Mike Boyle: It’s Not the Program; It’s the Coaching
Sam Dadd, one of the senior coaches at Mike Boyle Strength and Conditioning (MBSC), thought the concept of programs vs. coaching would make a great article. The discussion began, as many do, with a question in a staff meeting:
Why does an assistant go to a new place, institute the same program used in the old job, yet fail to get similar results?
When a head strength coach moves on and the assistant takes over, why are the results not the same?
The obvious answer would be talent; however, that’s an oversimplification. My response to the question was simple and to the point:
It’s not the program. It’s the coach.
In the football world, legendary coach Bum Phillips described the coaching of another legend, Paul Bear Bryant, this way, “He can take his’n and beat your’n, and take your’n and beat his’n.”
In other words, if you and Bryant switched rosters, in a year he’d beat you with your own team.
The combination of a good coach with a mediocre program is much better than a great program and a mediocre coach.
A program is a piece of paper or a file in a computer.
Programs cannot motivate or create accountability.
A piece of paper can’t figure out what’s inside a person and understand how to reveal it.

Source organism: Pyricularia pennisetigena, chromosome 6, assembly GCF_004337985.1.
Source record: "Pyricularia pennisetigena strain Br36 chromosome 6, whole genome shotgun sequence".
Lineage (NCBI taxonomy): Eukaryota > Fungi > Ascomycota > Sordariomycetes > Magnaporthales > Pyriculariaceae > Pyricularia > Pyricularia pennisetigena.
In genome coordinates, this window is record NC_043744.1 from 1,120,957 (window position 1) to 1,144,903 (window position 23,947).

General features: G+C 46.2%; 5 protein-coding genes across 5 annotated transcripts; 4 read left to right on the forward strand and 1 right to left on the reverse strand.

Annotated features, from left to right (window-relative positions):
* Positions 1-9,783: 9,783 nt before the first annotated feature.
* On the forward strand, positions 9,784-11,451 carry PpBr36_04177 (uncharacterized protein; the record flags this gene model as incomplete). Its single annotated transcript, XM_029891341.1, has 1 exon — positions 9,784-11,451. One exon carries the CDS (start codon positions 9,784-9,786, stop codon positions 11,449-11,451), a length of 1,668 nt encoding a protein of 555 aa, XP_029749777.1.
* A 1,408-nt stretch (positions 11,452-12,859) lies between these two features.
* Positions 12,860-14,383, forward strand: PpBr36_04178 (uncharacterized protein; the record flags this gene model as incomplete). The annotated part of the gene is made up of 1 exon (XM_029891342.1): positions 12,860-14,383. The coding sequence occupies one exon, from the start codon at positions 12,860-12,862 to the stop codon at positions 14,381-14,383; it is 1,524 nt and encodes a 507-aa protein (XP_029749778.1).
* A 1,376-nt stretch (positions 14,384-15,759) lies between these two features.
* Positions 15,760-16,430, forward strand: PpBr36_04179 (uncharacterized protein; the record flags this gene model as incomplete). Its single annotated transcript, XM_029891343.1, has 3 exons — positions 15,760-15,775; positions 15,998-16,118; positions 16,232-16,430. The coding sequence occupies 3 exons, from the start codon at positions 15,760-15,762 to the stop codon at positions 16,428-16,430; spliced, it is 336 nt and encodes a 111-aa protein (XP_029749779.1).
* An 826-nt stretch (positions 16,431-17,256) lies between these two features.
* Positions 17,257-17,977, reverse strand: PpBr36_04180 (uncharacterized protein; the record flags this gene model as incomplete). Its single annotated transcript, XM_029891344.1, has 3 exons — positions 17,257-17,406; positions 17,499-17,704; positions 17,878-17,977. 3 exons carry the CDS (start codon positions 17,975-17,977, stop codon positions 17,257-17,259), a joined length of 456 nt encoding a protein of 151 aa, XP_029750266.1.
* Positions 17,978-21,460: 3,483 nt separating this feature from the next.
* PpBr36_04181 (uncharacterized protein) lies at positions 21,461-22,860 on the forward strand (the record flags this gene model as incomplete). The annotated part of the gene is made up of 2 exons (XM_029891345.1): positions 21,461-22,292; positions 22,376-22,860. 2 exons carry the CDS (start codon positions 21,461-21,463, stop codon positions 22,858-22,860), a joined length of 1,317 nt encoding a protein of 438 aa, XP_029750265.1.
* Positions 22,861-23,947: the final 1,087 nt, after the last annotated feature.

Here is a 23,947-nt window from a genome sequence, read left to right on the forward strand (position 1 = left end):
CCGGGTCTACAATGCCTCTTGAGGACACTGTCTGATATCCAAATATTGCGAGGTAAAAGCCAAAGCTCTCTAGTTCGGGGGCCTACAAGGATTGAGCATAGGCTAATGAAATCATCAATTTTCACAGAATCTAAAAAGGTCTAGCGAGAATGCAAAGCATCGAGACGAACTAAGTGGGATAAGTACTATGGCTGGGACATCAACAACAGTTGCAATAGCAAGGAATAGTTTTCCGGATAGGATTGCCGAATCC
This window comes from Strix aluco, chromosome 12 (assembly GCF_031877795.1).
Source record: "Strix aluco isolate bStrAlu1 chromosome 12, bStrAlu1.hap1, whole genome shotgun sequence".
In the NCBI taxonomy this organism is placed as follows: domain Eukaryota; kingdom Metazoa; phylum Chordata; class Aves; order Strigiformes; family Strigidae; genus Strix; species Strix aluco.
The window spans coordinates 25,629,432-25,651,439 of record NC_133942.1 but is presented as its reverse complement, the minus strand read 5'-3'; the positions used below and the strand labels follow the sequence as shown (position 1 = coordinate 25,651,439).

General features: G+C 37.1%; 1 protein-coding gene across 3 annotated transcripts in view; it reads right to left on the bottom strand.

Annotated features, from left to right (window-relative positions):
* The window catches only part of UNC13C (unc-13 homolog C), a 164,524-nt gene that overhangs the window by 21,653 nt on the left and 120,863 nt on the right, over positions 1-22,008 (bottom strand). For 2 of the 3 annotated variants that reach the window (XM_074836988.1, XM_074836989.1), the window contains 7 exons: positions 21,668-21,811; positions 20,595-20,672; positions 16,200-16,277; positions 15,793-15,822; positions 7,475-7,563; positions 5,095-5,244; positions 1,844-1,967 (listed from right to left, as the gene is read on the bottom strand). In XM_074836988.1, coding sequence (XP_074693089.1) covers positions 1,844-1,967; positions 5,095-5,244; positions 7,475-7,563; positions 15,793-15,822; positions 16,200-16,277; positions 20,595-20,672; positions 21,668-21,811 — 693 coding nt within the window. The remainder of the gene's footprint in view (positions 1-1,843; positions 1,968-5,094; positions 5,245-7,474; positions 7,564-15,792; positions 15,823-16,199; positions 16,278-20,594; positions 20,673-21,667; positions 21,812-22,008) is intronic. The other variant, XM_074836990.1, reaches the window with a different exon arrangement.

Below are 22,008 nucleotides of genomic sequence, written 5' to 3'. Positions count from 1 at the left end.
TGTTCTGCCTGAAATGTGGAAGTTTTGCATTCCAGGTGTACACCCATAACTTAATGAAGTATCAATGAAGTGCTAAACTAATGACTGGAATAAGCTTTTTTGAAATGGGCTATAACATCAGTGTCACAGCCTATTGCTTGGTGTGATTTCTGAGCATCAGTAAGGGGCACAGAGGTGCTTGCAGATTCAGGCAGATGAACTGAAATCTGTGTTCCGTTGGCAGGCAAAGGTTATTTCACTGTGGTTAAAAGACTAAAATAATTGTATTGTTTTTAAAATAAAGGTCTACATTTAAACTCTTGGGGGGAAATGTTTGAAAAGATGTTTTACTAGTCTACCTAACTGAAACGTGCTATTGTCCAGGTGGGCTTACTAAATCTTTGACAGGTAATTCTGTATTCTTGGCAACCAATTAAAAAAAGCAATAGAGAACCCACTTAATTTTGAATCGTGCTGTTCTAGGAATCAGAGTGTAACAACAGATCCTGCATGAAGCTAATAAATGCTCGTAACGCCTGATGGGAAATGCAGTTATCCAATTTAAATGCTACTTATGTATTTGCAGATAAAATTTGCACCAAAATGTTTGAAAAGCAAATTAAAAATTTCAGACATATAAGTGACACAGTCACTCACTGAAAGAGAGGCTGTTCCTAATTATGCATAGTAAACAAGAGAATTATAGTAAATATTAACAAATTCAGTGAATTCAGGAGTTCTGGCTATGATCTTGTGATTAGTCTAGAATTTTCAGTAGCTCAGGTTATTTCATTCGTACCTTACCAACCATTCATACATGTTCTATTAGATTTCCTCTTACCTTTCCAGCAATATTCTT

A great coach can do all those things.
A great coach will teach, motivate and create an accountability system. The coach will figure out what makes each person tick, and then use that knowledge to get results. I’ve said for years that all of our programs are the same.
Our base philosophy never changes. Want to get fast—run sprints. Want to get strong—lift weights.
The difference is in the selling. The difference is in knowing what makes each athlete tick.
Another legendary coach, the late quarterback guru Tom Martinez, described it this way in the book Outliers: “Every kid’s life is a mix of shit and ice cream. If the kid has had too much shit, I mix in some ice cream. If he has had too much ice cream, I mix in some shit.”
Martinez knew there was a different key to every lock. To paraphrase Dan John, the key is to find the key.
The bottom line is there’s a reason strength and conditioning coaches Mike Woicek, Al Miller, Rusty Jones and Johnny Parker had a team in almost every Superbowl for about a 15-year period. They were great coaches who got the best out of their players.
There is a reason a coach like Phil Jackson succeeded in circumstances as different as Chicago and LA: Coaching matters.
Coaches change lives; programs don’t change lives. The people will always matter more than the paper.
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